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Support All About Jazz All About Jazz is looking for 1,000 backers to help fund our 2018 projects that directly support jazz. You can make this happen by purchasing ad space or by making a donation to our fund drive. In addition to completing every project (listed here), we'll also hide all Google ads and present exclusive content for a full year!

Homer Jackson

Homer is the Director of the Philadelphia Jazz Project and brings good things to life.

About Me

Homer Jackson is a talented interdisciplinary artist from Philadelphia with a background in teaching and social service. His work is presented as installation, performance art, public art, video and audio. He uses images, sounds, text, live performance, video, audience participation and found objects to tell stories. As a young art student, jazz nurtured Jackson’s creativity and provided an outlet for self-expression. In 1980, Temple University’s jazz radio station WRTI recruited Jackson to host a weekly radio program and produce a monthly magazine. Jackson enriched WRTI’s programming through artist interviews, record reviews and profiles on key musicians and musical movements until 1988. With over 20 years experience as a teaching artist working in community settings, Mr. Jackson has served as project director for a number of arts & humanities projects and has conducted workshops in senior centers, prisons, schools and community organizations. In 1996, he received special recognition for his work with Youth-at-Risk from the President's Committee on Arts & Humanities. Jackson has worked with young people, adults and older adults, as well as inter-generational participants. Through his workshops, participants have produced art exhibitions, albums, books, comic books and videotapes. Mr. Jackson is a BFA graduate of the Philadelphia College of Art and he holds a MFA from Temple University's Tyler School of Art. He has performed, or exhibited works at the Philagraphika, Philadelphia Art Alliance, Nexus Gallery, Moore College of Art, Yellow Springs Institute, the Painted Bride Arts Center, Taller Puertorriqueno and the Institute of Contemporary Art in Philadelphia; at Hallwalls Arts Center in Buffalo, Intermedia Arts in Minneapolis, Smithsonian Institute Traveling Exhibition, Art Center/South Florida in Miami Beach, Maryland Art Place in Baltimore, the Kitchen, Art In General and Aaron Davis Hall in New York City, Delaware Center for the Contemporary Arts in Wilmington and ArtBlackLive in Northhampton,UK. He has created performances in collaboration with artists such as the late AACM violinist, Leroy Jenkins, Twin Cities-based instrument maker and former AACM president, Douglas Ewart, the late, Washington DC/Philadelphia poet, Essex Hemphill, Baltimore-based multi-media artist, performer and MacArthur Foundation, "Genuis" Award recipient, Joyce J. Scott, as well as the award winning, Philadelphia-based hip-hop ensemble, The Roots. Mr. Jackson has received support for his work from the Wyncote Foundation, Rockefeller Foundation, Pew Fellowships in the Arts, Civitella Rainieri Foundation, Pew Charitable Trusts, Pennsylvania Radio Theatre, Pennsylvania Council on the Arts, National Endowment for the Arts, The Playwrights Center, Pennsylvania Humanities Council, The Funding Exchange, Art Matters, and Franklin Furnace Fund For Performance Art. Homer Jackson lives and works in Philadelphia and currently serves as the director of the Philadelphia Jazz Project.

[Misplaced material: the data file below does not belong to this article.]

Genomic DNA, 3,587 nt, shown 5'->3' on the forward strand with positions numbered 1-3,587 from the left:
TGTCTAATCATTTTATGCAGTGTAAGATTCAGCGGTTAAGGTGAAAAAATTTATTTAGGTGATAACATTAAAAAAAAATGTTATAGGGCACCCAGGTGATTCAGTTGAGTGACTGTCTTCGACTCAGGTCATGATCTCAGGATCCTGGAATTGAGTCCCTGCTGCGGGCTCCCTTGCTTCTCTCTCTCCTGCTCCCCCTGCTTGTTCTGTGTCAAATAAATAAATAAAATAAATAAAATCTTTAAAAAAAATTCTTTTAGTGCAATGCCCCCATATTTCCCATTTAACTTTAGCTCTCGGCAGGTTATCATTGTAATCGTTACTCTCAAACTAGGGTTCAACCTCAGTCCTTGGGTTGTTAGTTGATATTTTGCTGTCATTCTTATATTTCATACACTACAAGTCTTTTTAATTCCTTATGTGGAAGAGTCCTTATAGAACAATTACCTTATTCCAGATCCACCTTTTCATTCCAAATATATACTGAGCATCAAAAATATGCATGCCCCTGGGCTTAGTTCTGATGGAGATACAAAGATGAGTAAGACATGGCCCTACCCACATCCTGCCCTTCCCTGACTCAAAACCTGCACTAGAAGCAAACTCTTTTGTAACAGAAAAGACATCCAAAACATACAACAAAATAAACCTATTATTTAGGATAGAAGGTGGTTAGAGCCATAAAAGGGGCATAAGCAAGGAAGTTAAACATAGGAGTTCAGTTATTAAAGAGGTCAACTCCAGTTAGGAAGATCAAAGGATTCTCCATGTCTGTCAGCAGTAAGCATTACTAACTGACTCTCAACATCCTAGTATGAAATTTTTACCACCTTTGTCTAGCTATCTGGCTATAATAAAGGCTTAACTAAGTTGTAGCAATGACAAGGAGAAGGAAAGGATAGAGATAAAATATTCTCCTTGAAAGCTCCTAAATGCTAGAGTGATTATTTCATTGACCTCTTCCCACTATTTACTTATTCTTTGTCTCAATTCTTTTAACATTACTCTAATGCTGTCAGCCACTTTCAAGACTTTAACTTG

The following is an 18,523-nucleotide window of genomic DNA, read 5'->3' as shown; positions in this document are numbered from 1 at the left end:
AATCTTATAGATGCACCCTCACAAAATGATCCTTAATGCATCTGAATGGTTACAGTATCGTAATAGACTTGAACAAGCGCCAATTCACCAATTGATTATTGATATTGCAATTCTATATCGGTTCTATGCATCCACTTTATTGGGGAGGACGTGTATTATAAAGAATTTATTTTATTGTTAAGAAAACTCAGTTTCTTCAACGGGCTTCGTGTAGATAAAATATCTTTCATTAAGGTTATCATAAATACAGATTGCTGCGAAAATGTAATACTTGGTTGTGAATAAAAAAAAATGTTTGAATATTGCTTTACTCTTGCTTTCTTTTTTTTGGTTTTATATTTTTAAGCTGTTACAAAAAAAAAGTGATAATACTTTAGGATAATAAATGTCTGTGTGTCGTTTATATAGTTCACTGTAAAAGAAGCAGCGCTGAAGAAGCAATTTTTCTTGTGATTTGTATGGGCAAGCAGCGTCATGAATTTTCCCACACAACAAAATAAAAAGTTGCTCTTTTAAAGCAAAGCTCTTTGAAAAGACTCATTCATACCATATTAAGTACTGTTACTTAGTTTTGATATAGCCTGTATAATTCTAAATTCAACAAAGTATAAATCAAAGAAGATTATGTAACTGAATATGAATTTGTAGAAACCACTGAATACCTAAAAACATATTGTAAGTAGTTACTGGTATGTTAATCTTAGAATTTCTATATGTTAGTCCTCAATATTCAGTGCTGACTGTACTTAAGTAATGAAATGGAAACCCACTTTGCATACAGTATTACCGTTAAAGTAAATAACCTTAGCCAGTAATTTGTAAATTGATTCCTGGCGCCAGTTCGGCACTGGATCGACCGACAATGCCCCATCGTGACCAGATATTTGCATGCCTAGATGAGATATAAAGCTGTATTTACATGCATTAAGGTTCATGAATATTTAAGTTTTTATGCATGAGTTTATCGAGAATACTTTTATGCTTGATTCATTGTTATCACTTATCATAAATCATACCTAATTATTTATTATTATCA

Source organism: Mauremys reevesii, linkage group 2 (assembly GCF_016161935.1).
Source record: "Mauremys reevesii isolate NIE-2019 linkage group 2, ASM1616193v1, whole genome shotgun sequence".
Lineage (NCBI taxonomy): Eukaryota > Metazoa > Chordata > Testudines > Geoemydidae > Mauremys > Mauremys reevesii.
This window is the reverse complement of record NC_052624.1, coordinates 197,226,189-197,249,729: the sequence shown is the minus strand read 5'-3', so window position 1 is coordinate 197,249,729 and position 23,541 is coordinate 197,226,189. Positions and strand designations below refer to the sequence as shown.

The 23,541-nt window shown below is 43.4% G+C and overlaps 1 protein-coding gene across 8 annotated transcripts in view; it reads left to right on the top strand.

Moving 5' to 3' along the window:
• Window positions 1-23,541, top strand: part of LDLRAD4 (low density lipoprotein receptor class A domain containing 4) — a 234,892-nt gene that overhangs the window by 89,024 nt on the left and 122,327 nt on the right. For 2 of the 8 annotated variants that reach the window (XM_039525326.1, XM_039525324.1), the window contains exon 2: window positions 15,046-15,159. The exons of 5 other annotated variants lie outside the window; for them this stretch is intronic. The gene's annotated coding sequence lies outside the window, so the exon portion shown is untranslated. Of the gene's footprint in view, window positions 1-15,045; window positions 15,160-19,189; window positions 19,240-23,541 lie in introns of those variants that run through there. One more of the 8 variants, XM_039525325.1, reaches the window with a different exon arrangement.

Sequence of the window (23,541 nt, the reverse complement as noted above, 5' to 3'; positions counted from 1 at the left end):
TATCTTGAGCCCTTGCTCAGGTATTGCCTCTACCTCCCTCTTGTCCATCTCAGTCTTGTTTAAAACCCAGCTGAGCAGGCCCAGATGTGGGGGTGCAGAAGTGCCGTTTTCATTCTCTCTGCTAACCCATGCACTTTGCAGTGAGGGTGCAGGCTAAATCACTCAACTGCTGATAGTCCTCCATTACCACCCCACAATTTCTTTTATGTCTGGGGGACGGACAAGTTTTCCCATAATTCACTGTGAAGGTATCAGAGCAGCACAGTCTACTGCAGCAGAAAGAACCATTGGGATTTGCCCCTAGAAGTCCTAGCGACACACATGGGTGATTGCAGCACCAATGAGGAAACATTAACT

My Jazz Story

I was first exposed to jazz by my older sister. We lived down the street from Philly's legendary Hasaan when I was a kid. I went to the store and dry cleaners for him a few times. The best show I ever attended was a few years back at the Afro Museum in Philly. It was David Murray, Hamiet Bluiett, Oliver Lake, Donald Smith, Fred Hopkins and vocalist, David Peaston. They performed patriotic and religious music. It was absolutely amazing. Moving. Powerful. The first jazz record I bought was not a jazz album, but bridging to jazz that I remember vividly. It was Santana's 1972 album, Caravanserai. Shades of jazz, rock, funk, blues meet African, Afro Cuban and Brazilian colors. The magical brew that they concocted still enthralls me today. My advice to new listeners... when you find yourself on one of those musical bridges like the Santana I mentioned, relax and enjoy the trip.

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